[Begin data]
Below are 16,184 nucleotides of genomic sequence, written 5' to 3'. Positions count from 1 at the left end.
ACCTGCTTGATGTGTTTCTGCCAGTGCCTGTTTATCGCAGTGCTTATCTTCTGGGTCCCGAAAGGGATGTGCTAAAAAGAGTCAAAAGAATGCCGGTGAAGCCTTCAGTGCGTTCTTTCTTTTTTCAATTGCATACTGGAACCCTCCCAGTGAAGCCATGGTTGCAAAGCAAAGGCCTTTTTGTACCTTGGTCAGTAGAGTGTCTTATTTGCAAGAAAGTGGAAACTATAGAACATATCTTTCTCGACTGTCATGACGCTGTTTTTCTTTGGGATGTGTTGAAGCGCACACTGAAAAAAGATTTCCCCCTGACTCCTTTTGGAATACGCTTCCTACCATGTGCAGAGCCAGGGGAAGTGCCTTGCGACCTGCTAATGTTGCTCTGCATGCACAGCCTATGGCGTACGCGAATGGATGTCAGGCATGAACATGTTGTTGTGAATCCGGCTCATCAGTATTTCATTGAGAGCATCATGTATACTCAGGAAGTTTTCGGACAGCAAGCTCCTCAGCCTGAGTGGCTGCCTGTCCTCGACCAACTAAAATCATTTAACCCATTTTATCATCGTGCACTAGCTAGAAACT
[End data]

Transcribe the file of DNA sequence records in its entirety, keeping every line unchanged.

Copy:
Below are 16,184 nucleotides of genomic sequence, written 5' to 3'. Positions count from 1 at the left end.
ACCTGCTTGATGTGTTTCTGCCAGTGCCTGTTTATCGCAGTGCTTATCTTCTGGGTCCCGAAAGGGATGTGCTAAAAAGAGTCAAAAGAATGCCGGTGAAGCCTTCAGTGCGTTCTTTCTTTTTTCAATTGCATACTGGAACCCTCCCAGTGAAGCCATGGTTGCAAAGCAAAGGCCTTTTTGTACCTTGGTCAGTAGAGTGTCTTATTTGCAAGAAAGTGGAAACTATAGAACATATCTTTCTCGACTGTCATGACGCTGTTTTTCTTTGGGATGTGTTGAAGCGCACACTGAAAAAAGATTTCCCCCTGACTCCTTTTGGAATACGCTTCCTACCATGTGCAGAGCCAGGGGAAGTGCCTTGCGACCTGCTAATGTTGCTCTGCATGCACAGCCTATGGCGTACGCGAATGGATGTCAGGCATGAACATGTTGTTGTGAATCCGGCTCATCAGTATTTCATTGAGAGCATCATGTATACTCAGGAAGTTTTCGGACAGCAAGCTCCTCAGCCTGAGTGGCTGCCTGTCCTCGACCAACTAAAATCATTTAACCCATTTTATCATCGTGCACTAGCTAGAAACT